VOL. 42 | NO. 3 | Friday, January 19, 2018
VU, UT researchers offer hope for Alzheimer’s grip
By Jeannie Naujeck
Few diseases are feared more than Alzheimer’s, a progressive brain disorder that steals memories, leaves no survivors and has no cure or real treatment.
But some of Tennessee’s top minds are working urgently on a way to treat the minds of the 5.2 million Americans who suffer from Alzheimer’s – including 110,000 in this state.
As more baby boomers turn 65 and enter the prime years for developing Alzheimer’s, the race for a cure is gaining new urgency among specialists in brain diseases. And through their own original research and clinical trials, scientists at Vanderbilt University Medical Center and the University of Tennessee are hoping for a breakthrough in the brain-attacking disease.
“I think we are poised to make some very big steps,” says Dr. Paul Newhouse, director of the Center for Cognitive Medicine at Vanderbilt University Medical Center.
“There are a lot of different strategies being tried now. We have great tools that we’re developing, and we’re beginning to explore multiple levels of intervention so I feel reasonably optimistic that over the next decade we will have better ways to understand the illness and recommend interventions. So, I remain optimistic.”
Vanderbilt has started Phase I testing of a new molecule, VU319, which it developed in its own labs. The molecule improves the activity of a receptor in the brain and could reduce the cognitive impairment associated with Alzheimer’s and other disorders.
Vanderbilt is also leading a national clinical trial using nicotine patches to treat memory loss.
At the University of Tennessee-Knoxville’s Pat Summitt Clinic, which just celebrated its one-year anniversary, residents of East Tennessee now have a much-needed access point for diagnosis, treatment, and the opportunity to join one of numerous clinical trials for new drugs developed by pharmaceutical companies.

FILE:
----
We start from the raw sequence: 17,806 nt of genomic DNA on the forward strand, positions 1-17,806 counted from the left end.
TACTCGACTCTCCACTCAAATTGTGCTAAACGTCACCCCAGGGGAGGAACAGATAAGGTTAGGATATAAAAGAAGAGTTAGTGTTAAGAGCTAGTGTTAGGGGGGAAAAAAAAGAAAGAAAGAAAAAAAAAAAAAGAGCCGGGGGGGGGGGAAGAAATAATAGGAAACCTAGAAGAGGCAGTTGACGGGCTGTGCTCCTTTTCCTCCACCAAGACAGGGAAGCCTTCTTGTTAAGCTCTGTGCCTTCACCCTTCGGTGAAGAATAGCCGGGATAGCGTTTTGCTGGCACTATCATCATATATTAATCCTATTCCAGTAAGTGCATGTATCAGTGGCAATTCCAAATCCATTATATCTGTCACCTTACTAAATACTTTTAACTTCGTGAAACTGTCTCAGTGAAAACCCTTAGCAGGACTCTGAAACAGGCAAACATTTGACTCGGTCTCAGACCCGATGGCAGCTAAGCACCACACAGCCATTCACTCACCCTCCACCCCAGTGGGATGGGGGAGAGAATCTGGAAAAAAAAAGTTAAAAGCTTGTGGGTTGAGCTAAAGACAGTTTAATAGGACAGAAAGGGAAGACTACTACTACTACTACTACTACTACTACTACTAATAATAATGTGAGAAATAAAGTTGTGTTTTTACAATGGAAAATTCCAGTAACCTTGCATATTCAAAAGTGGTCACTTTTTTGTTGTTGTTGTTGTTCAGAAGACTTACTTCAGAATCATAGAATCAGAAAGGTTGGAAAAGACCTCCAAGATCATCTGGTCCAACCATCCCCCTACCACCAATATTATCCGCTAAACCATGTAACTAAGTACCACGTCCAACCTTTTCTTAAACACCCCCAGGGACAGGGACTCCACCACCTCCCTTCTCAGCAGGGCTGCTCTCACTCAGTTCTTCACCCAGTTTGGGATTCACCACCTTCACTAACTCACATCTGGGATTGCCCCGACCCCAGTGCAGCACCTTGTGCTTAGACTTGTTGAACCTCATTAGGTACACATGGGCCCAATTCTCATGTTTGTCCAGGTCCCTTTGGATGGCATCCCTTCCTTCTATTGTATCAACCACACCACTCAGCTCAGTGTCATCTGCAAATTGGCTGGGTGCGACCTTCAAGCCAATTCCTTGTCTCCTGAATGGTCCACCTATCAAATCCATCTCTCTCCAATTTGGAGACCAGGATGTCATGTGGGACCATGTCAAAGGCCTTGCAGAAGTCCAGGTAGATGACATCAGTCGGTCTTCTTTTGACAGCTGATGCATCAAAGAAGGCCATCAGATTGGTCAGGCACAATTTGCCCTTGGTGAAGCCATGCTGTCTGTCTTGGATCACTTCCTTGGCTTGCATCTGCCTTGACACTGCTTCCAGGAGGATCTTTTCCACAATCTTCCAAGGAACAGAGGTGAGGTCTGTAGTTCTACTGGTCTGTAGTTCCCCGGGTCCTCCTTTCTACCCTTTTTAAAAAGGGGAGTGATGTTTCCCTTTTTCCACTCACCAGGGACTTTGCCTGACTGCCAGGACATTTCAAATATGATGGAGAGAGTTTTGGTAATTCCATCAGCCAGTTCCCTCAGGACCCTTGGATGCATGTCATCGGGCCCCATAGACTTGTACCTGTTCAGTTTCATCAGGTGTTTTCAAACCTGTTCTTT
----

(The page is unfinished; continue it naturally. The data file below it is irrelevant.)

And its medical director, Dr. Roberto Fernandez, is preparing to open a lab that will study the disease from the perspective of systems neuroscience.
“It’s looking at brain structure and brain function, stepping back a little bit,” Fernandez explains.
“It’s important not to forget that the brain is a very complex organ, and all these cells and molecules are working together in larger networks that communicate parts of the brain with each other.
“So, we’ve been focusing on the trees but it’s important to step back and look at the forest, too.”
Fernandez says he hopes that by looking at how Alzheimer’s spreads in the brain, and how interactions between different parts of the brain may play a role in the disease, scientists can find new and better ways of diagnosing it even before symptoms start, and then use interventions to stop it from progressing.
10 years of frustration
Such research is vitally needed. Alzheimer’s disease is primarily one of age. The vast majority of sufferers are over 65. From age 65 on, the likelihood of developing Alzheimer’s doubles every five years.
Currently, about 15 percent Americans are age 65 or older. By 2060, that number is expected to reach 24 percent.
As the population ages, neurodegenerative diseases such as Alzheimer’s are a growing public health concern. Alzheimer’s is the most common form of dementia, accounting for 60 to 80 percent of cases, and is the sixth leading cause of death in the United States.
More than 5.2 million Americans live with the disease. Without an effective treatment, that number is projected to triple in the next 30 years. It will cost an estimated $1 trillion to treat and care for those Alzheimer’s patients – not to mention the financial and emotional toll on families and caregivers.